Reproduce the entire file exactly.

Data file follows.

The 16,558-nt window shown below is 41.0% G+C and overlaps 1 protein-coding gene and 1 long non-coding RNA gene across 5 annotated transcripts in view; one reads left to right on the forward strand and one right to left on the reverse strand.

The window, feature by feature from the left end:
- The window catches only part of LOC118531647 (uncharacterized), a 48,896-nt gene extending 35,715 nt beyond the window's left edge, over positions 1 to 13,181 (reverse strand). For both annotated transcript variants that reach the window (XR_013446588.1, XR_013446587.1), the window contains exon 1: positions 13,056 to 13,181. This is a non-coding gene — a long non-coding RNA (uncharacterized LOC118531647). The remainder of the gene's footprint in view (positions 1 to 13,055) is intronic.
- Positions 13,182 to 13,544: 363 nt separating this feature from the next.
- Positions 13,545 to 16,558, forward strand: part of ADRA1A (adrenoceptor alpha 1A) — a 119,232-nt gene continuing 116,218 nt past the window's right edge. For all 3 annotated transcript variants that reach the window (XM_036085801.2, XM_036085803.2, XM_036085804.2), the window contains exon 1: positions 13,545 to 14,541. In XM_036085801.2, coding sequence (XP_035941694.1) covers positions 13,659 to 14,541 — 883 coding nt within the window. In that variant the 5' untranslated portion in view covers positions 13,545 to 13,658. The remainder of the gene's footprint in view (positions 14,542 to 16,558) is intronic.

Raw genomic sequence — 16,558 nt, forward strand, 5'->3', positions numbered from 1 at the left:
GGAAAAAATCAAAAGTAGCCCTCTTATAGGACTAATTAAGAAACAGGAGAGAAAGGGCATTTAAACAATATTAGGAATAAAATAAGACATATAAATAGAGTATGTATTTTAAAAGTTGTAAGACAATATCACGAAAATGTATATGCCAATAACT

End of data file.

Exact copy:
The 16,558-nt window shown below is 41.0% G+C and overlaps 1 protein-coding gene and 1 long non-coding RNA gene across 5 annotated transcripts in view; one reads left to right on the forward strand and one right to left on the reverse strand.

The window, feature by feature from the left end:
- The window catches only part of LOC118531647 (uncharacterized), a 48,896-nt gene extending 35,715 nt beyond the window's left edge, over positions 1 to 13,181 (reverse strand). For both annotated transcript variants that reach the window (XR_013446588.1, XR_013446587.1), the window contains exon 1: positions 13,056 to 13,181. This is a non-coding gene — a long non-coding RNA (uncharacterized LOC118531647). The remainder of the gene's footprint in view (positions 1 to 13,055) is intronic.
- Positions 13,182 to 13,544: 363 nt separating this feature from the next.
- Positions 13,545 to 16,558, forward strand: part of ADRA1A (adrenoceptor alpha 1A) — a 119,232-nt gene continuing 116,218 nt past the window's right edge. For all 3 annotated transcript variants that reach the window (XM_036085801.2, XM_036085803.2, XM_036085804.2), the window contains exon 1: positions 13,545 to 14,541. In XM_036085801.2, coding sequence (XP_035941694.1) covers positions 13,659 to 14,541 — 883 coding nt within the window. In that variant the 5' untranslated portion in view covers positions 13,545 to 13,658. The remainder of the gene's footprint in view (positions 14,542 to 16,558) is intronic.

Raw genomic sequence — 16,558 nt, forward strand, 5'->3', positions numbered from 1 at the left:
GGAAAAAATCAAAAGTAGCCCTCTTATAGGACTAATTAAGAAACAGGAGAGAAAGGGCATTTAAACAATATTAGGAATAAAATAAGACATATAAATAGAGTATGTATTTTAAAAGTTGTAAGACAATATCACGAAAATGTATATGCCAATAACT